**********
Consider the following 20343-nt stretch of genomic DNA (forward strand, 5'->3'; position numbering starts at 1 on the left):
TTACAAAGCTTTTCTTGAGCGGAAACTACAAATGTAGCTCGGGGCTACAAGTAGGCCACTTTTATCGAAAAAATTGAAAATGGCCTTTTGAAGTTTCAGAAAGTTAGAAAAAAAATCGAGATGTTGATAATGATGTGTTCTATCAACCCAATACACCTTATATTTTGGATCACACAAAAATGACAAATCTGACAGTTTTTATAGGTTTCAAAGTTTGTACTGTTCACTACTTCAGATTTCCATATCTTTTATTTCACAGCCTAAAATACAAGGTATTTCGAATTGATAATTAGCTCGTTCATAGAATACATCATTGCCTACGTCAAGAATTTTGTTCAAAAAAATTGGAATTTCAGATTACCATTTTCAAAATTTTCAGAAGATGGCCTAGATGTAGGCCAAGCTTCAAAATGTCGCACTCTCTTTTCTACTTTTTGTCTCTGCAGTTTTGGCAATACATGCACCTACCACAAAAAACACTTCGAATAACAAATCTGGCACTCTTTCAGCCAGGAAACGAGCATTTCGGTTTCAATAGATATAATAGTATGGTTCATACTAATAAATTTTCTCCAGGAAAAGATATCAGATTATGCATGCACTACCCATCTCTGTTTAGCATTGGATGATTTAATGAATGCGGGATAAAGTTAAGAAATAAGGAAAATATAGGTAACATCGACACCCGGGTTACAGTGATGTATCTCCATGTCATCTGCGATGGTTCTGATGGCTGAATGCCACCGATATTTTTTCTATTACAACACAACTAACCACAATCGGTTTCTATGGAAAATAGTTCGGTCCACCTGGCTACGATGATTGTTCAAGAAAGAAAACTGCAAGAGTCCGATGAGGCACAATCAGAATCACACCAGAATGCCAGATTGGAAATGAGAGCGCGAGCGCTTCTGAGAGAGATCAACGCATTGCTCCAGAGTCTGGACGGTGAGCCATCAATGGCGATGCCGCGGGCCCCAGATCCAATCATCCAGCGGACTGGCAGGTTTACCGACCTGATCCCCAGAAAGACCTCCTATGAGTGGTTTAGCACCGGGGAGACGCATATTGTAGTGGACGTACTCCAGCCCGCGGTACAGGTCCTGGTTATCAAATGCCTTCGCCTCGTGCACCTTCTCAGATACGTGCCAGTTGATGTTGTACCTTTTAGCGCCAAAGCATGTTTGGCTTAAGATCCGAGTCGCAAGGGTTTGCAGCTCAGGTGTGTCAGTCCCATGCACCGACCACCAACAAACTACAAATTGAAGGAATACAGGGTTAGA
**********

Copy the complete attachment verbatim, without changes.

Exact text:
Consider the following 20343-nt stretch of genomic DNA (forward strand, 5'->3'; position numbering starts at 1 on the left):
TTACAAAGCTTTTCTTGAGCGGAAACTACAAATGTAGCTCGGGGCTACAAGTAGGCCACTTTTATCGAAAAAATTGAAAATGGCCTTTTGAAGTTTCAGAAAGTTAGAAAAAAAATCGAGATGTTGATAATGATGTGTTCTATCAACCCAATACACCTTATATTTTGGATCACACAAAAATGACAAATCTGACAGTTTTTATAGGTTTCAAAGTTTGTACTGTTCACTACTTCAGATTTCCATATCTTTTATTTCACAGCCTAAAATACAAGGTATTTCGAATTGATAATTAGCTCGTTCATAGAATACATCATTGCCTACGTCAAGAATTTTGTTCAAAAAAATTGGAATTTCAGATTACCATTTTCAAAATTTTCAGAAGATGGCCTAGATGTAGGCCAAGCTTCAAAATGTCGCACTCTCTTTTCTACTTTTTGTCTCTGCAGTTTTGGCAATACATGCACCTACCACAAAAAACACTTCGAATAACAAATCTGGCACTCTTTCAGCCAGGAAACGAGCATTTCGGTTTCAATAGATATAATAGTATGGTTCATACTAATAAATTTTCTCCAGGAAAAGATATCAGATTATGCATGCACTACCCATCTCTGTTTAGCATTGGATGATTTAATGAATGCGGGATAAAGTTAAGAAATAAGGAAAATATAGGTAACATCGACACCCGGGTTACAGTGATGTATCTCCATGTCATCTGCGATGGTTCTGATGGCTGAATGCCACCGATATTTTTTCTATTACAACACAACTAACCACAATCGGTTTCTATGGAAAATAGTTCGGTCCACCTGGCTACGATGATTGTTCAAGAAAGAAAACTGCAAGAGTCCGATGAGGCACAATCAGAATCACACCAGAATGCCAGATTGGAAATGAGAGCGCGAGCGCTTCTGAGAGAGATCAACGCATTGCTCCAGAGTCTGGACGGTGAGCCATCAATGGCGATGCCGCGGGCCCCAGATCCAATCATCCAGCGGACTGGCAGGTTTACCGACCTGATCCCCAGAAAGACCTCCTATGAGTGGTTTAGCACCGGGGAGACGCATATTGTAGTGGACGTACTCCAGCCCGCGGTACAGGTCCTGGTTATCAAATGCCTTCGCCTCGTGCACCTTCTCAGATACGTGCCAGTTGATGTTGTACCTTTTAGCGCCAAAGCATGTTTGGCTTAAGATCCGAGTCGCAAGGGTTTGCAGCTCAGGTGTGTCAGTCCCATGCACCGACCACCAACAAACTACAAATTGAAGGAATACAGGGTTAGA